ROS proto-oncogene 1 (ROS1) rearrangements are reported in about 1–2% of non-squamous non-small-cell lung cancer (NSCLC). After efficacy of crizotinib was demonstrated, identification of ROS1 translocations in advanced disease became fundamental to give patients the chance of specific and effective treatment. Different methods are available for detection of rearrangements, and probably the real prevalence of ROS1 rearrangements is higher than that reported in literature, as our capacity to detect gene rearrangements is improving. In particular, with next generation sequencing (NGS) techniques, we are currently able to assess multiple genes simultaneously with increasing sensitivity. This is leading to overcome the “single oncogenic driver” paradigm, and in the very near future, the co-existence of multiple drivers will probably emerge more frequently and represent a therapeutic issue. Since recently, crizotinib has been the only available therapy, but today, many other tyrosine kinase inhibitors (TKI) are emerging and seem promising both in first and subsequent lines of treatment. Indeed, novel inhibitors are also able to overcome resistance mutations to crizotinib, hypothesizing a possible sequential strategy also in ROS1-rearranged disease. In this review, we will focus on ROS1 rearrangements, dealing with diagnostic aspects, new therapeutic options, resistance issues and the coexistence of ROS1 translocations with other molecular alterations.

Deepening the knowledge of ros1 rearrangements in non-small cell lung cancer: Diagnosis, treatment, resistance and concomitant alterations / Guaitoli, G.; Bertolini, F.; Bettelli, S.; Manfredini, S.; Maur, M.; Trudu, L.; Aramini, B.; Masciale, V.; Grisendi, G.; Dominici, M.; Barbieri, F.. - In: INTERNATIONAL JOURNAL OF MOLECULAR SCIENCES. - ISSN 1661-6596. - 22:23(2021), pp. 12867-12884. [10.3390/ijms222312867]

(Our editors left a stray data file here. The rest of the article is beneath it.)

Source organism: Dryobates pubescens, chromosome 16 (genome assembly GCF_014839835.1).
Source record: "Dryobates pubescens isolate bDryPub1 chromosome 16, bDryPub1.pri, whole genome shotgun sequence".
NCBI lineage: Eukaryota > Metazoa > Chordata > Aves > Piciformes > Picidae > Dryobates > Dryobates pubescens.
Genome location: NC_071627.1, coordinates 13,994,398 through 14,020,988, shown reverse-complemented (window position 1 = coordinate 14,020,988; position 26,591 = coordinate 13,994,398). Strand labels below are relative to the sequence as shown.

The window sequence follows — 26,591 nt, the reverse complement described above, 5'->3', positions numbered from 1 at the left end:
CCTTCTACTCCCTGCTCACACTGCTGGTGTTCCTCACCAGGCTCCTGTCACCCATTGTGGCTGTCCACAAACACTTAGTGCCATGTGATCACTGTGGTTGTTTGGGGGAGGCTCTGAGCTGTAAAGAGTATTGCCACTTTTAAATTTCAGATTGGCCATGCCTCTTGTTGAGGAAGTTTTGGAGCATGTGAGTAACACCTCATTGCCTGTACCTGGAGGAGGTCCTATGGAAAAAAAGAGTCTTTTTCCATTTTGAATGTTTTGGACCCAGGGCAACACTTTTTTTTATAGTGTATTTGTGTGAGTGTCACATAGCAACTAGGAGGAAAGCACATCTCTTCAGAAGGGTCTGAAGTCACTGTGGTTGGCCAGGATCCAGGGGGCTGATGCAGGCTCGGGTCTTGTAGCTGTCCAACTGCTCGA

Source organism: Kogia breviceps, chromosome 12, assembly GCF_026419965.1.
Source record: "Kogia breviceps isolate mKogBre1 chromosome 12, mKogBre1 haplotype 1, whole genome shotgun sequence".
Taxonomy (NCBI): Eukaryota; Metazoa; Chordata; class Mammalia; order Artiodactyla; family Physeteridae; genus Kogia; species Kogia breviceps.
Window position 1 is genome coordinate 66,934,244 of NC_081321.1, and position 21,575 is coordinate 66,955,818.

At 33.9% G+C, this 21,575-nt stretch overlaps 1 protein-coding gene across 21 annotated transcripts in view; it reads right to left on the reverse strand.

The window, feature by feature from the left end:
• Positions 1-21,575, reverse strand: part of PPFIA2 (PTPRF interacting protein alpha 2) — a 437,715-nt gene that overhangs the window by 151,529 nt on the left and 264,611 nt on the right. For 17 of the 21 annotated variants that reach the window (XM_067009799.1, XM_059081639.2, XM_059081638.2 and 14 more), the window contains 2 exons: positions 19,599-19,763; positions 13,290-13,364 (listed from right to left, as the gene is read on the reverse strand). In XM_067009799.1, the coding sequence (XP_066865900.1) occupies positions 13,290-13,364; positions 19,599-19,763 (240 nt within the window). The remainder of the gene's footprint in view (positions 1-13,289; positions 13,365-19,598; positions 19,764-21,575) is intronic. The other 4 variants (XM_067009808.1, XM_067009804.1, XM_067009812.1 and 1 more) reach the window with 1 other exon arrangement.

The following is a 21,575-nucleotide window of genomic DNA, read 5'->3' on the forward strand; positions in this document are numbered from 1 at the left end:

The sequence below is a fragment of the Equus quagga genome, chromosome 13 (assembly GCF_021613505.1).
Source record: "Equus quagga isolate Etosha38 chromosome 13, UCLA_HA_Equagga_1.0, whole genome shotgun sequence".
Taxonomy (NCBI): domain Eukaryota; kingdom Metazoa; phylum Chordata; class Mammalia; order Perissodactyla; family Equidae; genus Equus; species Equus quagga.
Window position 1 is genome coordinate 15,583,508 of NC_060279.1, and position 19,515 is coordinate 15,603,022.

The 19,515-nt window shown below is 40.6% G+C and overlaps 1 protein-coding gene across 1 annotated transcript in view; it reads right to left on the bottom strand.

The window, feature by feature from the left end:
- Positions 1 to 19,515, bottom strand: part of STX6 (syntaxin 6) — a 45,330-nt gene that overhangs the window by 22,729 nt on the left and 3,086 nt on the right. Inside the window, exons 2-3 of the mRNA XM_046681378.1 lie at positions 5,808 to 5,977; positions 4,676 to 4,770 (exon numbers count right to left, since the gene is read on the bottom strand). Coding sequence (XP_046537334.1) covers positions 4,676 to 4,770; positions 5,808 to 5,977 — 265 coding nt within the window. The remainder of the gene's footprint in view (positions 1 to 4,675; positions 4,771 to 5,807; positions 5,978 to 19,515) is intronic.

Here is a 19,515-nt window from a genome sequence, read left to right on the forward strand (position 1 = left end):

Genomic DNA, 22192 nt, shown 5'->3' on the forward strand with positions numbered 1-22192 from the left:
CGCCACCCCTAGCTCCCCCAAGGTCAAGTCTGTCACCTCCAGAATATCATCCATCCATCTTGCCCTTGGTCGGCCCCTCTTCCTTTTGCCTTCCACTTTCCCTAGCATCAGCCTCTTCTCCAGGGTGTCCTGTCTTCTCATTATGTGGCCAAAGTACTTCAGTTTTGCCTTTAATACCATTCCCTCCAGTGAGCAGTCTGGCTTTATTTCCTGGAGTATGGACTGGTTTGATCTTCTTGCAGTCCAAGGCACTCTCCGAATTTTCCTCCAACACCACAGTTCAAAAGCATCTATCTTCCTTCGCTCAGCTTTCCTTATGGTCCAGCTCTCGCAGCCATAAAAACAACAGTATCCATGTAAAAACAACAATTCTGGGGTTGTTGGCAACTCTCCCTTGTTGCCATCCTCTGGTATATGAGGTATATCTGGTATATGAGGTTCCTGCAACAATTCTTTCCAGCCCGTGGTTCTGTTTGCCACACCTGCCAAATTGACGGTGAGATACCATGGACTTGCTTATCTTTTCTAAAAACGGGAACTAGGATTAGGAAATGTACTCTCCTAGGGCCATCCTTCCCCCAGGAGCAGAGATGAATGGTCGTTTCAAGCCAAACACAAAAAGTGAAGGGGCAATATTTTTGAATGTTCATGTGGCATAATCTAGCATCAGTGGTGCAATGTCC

Deepening the knowledge of ros1 rearrangements in non-small cell lung cancer: Diagnosis, treatment, resistance and concomitant alterations

Guaitoli G.;Bertolini F.;Bettelli S.;Maur M.;Trudu L.;Aramini B.;Masciale V.;Grisendi G.;Dominici M.;
2021

Abstract

ROS proto-oncogene 1 (ROS1) rearrangements are reported in about 1–2% of non-squamous non-small-cell lung cancer (NSCLC). After efficacy of crizotinib was demonstrated, identification of ROS1 translocations in advanced disease became fundamental to give patients the chance of specific and effective treatment. Different methods are available for detection of rearrangements, and probably the real prevalence of ROS1 rearrangements is higher than that reported in literature, as our capacity to detect gene rearrangements is improving. In particular, with next generation sequencing (NGS) techniques, we are currently able to assess multiple genes simultaneously with increasing sensitivity. This is leading to overcome the “single oncogenic driver” paradigm, and in the very near future, the co-existence of multiple drivers will probably emerge more frequently and represent a therapeutic issue. Since recently, crizotinib has been the only available therapy, but today, many other tyrosine kinase inhibitors (TKI) are emerging and seem promising both in first and subsequent lines of treatment. Indeed, novel inhibitors are also able to overcome resistance mutations to crizotinib, hypothesizing a possible sequential strategy also in ROS1-rearranged disease. In this review, we will focus on ROS1 rearrangements, dealing with diagnostic aspects, new therapeutic options, resistance issues and the coexistence of ROS1 translocations with other molecular alterations.
22
23
12867
12884
Deepening the knowledge of ros1 rearrangements in non-small cell lung cancer: Diagnosis, treatment, resistance and concomitant alterations / Guaitoli, G.; Bertolini, F.; Bettelli, S.; Manfredini, S.; Maur, M.; Trudu, L.; Aramini, B.; Masciale, V.; Grisendi, G.; Dominici, M.; Barbieri, F.. - In: INTERNATIONAL JOURNAL OF MOLECULAR SCIENCES. - ISSN 1661-6596. - 22:23(2021), pp. 12867-12884. [10.3390/ijms222312867]
Guaitoli, G.; Bertolini, F.; Bettelli, S.; Manfredini, S.; Maur, M.; Trudu, L.; Aramini, B.; Masciale, V.; Grisendi, G.; Dominici, M.; Barbieri, F.
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